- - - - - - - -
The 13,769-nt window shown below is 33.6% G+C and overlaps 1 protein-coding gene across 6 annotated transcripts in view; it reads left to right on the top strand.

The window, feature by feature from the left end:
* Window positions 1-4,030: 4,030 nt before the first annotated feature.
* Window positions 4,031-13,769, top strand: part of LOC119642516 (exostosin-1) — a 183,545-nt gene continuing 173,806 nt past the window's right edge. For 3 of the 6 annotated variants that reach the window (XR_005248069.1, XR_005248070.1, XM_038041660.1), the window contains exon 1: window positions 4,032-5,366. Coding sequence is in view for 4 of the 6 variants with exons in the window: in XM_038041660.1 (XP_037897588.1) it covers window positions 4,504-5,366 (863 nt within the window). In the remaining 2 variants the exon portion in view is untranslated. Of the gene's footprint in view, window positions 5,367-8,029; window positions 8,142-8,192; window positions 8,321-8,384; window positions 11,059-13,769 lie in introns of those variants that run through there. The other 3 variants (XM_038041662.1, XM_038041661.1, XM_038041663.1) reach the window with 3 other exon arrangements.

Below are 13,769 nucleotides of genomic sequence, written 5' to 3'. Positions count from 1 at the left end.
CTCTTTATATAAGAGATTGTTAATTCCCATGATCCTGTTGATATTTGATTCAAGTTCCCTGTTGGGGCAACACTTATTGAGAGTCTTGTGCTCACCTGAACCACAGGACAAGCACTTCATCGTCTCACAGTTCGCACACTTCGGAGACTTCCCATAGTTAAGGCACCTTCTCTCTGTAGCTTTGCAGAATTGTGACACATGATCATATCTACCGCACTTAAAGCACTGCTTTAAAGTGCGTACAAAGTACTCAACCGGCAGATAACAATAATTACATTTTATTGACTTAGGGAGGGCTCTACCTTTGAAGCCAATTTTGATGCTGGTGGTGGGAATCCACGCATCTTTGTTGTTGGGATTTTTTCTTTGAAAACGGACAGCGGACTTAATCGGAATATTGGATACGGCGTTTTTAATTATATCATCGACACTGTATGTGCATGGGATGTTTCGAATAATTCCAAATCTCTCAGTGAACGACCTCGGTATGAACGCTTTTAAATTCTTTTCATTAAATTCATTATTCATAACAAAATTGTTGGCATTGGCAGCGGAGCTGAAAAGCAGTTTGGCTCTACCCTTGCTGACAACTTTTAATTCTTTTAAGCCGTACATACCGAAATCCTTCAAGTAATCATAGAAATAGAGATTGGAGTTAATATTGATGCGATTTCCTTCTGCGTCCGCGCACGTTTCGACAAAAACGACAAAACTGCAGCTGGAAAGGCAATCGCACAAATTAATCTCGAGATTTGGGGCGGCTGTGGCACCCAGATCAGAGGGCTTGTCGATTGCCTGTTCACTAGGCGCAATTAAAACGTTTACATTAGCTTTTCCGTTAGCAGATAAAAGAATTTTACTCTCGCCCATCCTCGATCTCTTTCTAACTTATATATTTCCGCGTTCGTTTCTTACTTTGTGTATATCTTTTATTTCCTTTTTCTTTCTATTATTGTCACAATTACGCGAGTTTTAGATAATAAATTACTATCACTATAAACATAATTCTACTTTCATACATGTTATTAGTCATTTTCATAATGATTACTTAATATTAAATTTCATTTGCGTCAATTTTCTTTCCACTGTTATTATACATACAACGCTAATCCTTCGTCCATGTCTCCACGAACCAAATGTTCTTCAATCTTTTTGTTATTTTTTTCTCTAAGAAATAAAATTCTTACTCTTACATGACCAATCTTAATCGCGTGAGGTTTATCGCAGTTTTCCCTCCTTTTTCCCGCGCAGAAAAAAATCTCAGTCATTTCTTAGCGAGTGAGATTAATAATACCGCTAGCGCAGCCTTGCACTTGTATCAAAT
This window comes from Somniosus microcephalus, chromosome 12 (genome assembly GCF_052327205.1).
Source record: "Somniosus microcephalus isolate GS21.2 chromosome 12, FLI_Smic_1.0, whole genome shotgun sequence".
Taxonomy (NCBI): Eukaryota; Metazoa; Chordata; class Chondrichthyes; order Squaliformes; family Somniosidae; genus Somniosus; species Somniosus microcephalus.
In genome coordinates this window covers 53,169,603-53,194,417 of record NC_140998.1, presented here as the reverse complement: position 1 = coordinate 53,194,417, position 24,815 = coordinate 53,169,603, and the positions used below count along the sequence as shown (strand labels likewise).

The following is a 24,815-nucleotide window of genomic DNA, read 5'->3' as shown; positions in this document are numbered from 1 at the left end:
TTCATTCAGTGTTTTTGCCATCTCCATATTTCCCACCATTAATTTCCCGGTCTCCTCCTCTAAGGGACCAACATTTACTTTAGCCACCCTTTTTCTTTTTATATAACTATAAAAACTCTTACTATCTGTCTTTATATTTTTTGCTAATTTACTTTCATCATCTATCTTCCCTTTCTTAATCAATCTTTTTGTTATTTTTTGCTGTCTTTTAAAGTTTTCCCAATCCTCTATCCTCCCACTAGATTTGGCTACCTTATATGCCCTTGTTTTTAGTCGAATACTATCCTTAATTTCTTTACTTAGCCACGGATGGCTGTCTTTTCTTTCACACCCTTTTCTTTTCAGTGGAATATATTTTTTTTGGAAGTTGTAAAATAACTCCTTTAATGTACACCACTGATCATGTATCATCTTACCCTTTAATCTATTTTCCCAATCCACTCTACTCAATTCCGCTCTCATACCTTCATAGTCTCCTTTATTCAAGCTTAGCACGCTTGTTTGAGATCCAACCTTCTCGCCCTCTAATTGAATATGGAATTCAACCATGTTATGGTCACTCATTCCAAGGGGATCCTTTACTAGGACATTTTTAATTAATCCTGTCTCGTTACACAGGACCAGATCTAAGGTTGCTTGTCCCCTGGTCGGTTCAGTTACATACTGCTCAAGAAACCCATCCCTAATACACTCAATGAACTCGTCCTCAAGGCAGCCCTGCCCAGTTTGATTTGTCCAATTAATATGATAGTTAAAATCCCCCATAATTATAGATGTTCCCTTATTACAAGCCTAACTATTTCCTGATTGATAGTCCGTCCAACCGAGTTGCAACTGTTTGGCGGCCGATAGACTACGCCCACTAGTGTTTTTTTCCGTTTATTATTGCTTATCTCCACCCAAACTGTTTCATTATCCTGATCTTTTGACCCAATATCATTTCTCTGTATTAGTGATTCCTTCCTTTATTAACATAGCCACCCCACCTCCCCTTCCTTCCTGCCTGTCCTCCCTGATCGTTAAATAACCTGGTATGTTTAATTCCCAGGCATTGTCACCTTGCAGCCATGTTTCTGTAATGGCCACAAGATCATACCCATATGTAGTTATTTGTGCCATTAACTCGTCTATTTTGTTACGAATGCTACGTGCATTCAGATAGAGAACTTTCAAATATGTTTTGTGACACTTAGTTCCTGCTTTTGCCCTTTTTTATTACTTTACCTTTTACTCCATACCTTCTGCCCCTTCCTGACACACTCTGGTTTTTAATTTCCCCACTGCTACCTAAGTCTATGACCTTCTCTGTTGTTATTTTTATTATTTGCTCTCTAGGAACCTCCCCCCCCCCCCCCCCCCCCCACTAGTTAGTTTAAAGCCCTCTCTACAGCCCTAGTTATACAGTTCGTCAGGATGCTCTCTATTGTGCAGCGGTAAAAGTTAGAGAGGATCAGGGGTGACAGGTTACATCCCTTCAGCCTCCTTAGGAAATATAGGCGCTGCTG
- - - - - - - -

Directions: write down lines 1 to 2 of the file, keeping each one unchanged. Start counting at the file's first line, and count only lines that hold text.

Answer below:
The 13,769-nt window shown below is 33.6% G+C and overlaps 1 protein-coding gene across 6 annotated transcripts in view; it reads left to right on the top strand.

The window, feature by feature from the left end: